Frequency-dependent Dispersion Measures and Implications for Pulsar Timing
The dispersion measure (DM), the column density of free electrons to a pulsar, is shown to be frequency dependent because of multipath scattering from small-scale electron-density fluctuations. DMs vary between propagation paths whose transverse extent varies strongly with frequency, yielding arrival times that deviate from the highfrequency scaling expected for a cold, uniform, unmagnetized plasma (1/frequency(2)). Scaling laws for thin phase screens are verified with simulations; extended media are also analyzed. The rms DM difference across an octave band near 1.5 GHz is similar to 4 x 10(-5) pc cm(-3) for pulsars at similar to 1 kpc distance. The corresponding arrival-time variations are a few to hundreds of nanoseconds for DM less than or similar to 30 pc cm(-3) but increase rapidly to microseconds or more for larger DMs and wider frequency ranges. Chromatic DMs introduce correlated noise into timing residuals with a power spectrum of "low pass" form. The correlation time is roughly the geometric mean of the refraction times for the highest and lowest radio frequencies used, ranging from days to years, depending on the pulsar. We discuss implications for methodologies that use large frequency separations or wide bandwidth receivers for timing measurements. Chromatic DMs are partially mitigable by including an additional chromatic term in arrival time models. Without mitigation, an additional term in the noise model for pulsar timing is implied. In combination with measurement errors from radiometer noise, an arbitrarily large increase in total frequency range (or bandwidth) will yield diminishing benefits and may be detrimental to overall timing precision.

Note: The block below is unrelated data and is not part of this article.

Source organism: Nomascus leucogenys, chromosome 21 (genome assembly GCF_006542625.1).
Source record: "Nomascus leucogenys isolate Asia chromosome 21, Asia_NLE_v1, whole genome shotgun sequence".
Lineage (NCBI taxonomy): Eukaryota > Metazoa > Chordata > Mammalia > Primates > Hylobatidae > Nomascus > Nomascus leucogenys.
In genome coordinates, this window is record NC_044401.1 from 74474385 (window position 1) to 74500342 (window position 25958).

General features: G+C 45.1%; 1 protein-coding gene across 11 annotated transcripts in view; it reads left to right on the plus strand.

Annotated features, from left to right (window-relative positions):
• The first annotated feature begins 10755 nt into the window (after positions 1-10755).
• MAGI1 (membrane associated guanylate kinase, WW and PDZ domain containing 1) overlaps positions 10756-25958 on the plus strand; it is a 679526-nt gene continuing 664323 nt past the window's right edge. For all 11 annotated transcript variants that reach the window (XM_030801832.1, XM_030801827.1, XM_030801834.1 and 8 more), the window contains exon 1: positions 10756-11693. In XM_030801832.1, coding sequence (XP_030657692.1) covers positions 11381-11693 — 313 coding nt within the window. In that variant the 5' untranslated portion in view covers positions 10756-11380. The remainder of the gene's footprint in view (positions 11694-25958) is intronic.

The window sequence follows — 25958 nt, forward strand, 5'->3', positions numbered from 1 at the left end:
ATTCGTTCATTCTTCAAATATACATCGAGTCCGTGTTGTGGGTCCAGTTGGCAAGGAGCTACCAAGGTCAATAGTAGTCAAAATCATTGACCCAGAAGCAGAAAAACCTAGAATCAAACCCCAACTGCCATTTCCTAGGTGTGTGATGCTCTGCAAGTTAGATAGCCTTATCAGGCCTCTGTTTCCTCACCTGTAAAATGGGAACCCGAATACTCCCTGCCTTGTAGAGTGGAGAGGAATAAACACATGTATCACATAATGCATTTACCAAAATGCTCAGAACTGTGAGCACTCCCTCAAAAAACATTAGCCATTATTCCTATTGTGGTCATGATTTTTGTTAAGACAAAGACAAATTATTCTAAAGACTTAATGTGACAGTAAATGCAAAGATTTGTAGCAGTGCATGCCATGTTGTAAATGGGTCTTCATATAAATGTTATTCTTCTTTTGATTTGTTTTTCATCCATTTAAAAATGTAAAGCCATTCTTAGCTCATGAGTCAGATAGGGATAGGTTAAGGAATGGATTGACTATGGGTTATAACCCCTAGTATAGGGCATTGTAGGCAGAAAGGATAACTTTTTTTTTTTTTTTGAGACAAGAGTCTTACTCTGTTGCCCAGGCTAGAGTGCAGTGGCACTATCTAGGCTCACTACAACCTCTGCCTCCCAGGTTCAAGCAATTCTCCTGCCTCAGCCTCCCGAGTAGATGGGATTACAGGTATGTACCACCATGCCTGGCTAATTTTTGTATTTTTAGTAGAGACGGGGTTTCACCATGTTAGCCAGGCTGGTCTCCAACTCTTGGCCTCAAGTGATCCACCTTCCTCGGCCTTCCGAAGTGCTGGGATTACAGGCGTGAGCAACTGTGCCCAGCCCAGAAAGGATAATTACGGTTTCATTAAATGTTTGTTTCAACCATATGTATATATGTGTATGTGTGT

Cordes, J.M., R.M. Shannon, and D.R. Stinebring. 2016. "Frequency-dependent Dispersion Measures and Implications for Pulsar Timing." Astrophysical Journal 817(1): article 16.
Physics and Astronomy
Gravitational waves, ISM, Interstellar-medium, Millisecond pulsars, Refractive scintillation, Scattering